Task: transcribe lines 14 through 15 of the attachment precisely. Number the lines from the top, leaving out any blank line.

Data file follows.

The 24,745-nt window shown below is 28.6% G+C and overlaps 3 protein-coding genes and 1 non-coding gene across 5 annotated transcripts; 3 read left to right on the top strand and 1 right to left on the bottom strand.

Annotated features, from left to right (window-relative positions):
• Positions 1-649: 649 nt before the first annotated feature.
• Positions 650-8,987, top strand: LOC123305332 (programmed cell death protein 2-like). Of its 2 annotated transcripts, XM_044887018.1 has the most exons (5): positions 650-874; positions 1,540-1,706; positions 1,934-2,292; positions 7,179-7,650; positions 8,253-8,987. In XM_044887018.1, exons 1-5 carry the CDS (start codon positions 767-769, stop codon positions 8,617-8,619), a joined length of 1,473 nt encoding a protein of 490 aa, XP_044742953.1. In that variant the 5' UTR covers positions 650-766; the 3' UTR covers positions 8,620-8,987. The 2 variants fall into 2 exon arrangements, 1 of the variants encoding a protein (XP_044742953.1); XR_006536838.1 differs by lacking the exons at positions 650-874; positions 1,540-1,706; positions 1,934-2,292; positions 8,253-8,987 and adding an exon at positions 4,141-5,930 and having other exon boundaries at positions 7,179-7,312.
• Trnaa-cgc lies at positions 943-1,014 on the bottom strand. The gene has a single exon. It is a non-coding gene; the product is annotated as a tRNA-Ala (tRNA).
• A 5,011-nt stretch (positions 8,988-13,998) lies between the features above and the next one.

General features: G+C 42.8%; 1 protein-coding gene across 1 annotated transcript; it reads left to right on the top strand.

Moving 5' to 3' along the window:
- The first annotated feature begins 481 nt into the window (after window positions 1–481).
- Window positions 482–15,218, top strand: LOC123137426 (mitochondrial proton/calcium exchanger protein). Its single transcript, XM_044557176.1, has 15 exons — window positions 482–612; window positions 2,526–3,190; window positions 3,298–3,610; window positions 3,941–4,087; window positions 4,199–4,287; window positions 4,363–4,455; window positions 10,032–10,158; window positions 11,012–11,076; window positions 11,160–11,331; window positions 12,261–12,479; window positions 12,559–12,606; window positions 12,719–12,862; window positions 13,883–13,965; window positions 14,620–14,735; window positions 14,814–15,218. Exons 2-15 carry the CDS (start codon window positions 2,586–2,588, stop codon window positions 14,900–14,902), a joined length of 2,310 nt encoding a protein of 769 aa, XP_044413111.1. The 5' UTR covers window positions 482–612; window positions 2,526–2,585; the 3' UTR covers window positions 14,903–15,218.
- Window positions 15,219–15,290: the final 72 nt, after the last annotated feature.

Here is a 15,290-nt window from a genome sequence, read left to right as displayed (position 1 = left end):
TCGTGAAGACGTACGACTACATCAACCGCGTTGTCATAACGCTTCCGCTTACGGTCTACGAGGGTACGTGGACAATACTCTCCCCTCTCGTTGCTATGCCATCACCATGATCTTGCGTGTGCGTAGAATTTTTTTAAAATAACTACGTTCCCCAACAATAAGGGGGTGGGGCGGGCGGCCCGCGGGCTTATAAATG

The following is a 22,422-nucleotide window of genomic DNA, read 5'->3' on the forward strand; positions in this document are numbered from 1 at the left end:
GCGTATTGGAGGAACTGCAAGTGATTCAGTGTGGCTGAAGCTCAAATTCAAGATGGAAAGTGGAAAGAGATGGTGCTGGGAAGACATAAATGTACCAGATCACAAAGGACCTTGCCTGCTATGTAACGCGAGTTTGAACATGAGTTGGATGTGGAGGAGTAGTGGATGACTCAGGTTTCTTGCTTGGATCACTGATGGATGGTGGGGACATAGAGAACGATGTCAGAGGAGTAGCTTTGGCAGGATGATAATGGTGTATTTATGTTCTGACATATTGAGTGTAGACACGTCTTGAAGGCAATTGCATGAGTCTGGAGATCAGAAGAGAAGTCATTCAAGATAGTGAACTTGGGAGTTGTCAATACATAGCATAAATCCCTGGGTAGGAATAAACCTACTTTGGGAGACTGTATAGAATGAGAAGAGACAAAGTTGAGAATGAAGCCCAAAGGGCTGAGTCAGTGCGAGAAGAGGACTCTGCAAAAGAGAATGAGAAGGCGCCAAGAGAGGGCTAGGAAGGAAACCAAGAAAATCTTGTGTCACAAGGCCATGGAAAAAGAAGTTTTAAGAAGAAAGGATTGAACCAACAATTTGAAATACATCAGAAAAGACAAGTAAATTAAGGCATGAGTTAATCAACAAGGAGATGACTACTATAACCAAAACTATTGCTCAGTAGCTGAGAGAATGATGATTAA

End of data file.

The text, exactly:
The following is a 22,422-nucleotide window of genomic DNA, read 5'->3' on the forward strand; positions in this document are numbered from 1 at the left end:
GCGTATTGGAGGAACTGCAAGTGATTCAGTGTGGCTGAAGCTCAAATTCAAGATGGAAAGTGGAAAGAGATGGTGCTGGGAAGACATAAATGTACCAGATCACAAAGGACCTTGCCTGCTATGTAACGCGAGTTTGAACATGAGTTGGATGTGGAGGAGTAGTGGATGACTCAGGTTTCTTGCTTGGATCACTGATGGATGGTGGGGACATAGAGAACGATGTCAGAGGAGTAGCTTTGGCAGGATGATAATGGTGTATTTATGTTCTGACATATTGAGTGTAGACACGTCTTGAAGGCAATTGCATGAGTCTGGAGATCAGAAGAGAAGTCATTCAAGATAGTGAACTTGGGAGTTGTCAATACATAGCATAAATCCCTGGGTAGGAATAAACCTACTTTGGGAGACTGTATAGAATGAGAAGAGACAAAGTTGAGAATGAAGCCCAAAGGGCTGAGTCAGTGCGAGAAGAGGACTCTGCAAAAGAGAATGAGAAGGCGCCAAGAGAGGGCTAGGAAGGAAACCAAGAAAATCTTGTGTCACAAGGCCATGGAAAAAGAAGTTTTAAGAAGAAAGGATTGAACCAACAATTTGAAATACATCAGAAAAGACAAGTAAATTAAGGCATGAGTTAATCAACAAGGAGATGACTACTATAACCAAAACTATTGCTCAGTAGCTGAGAGAATGATGATTAA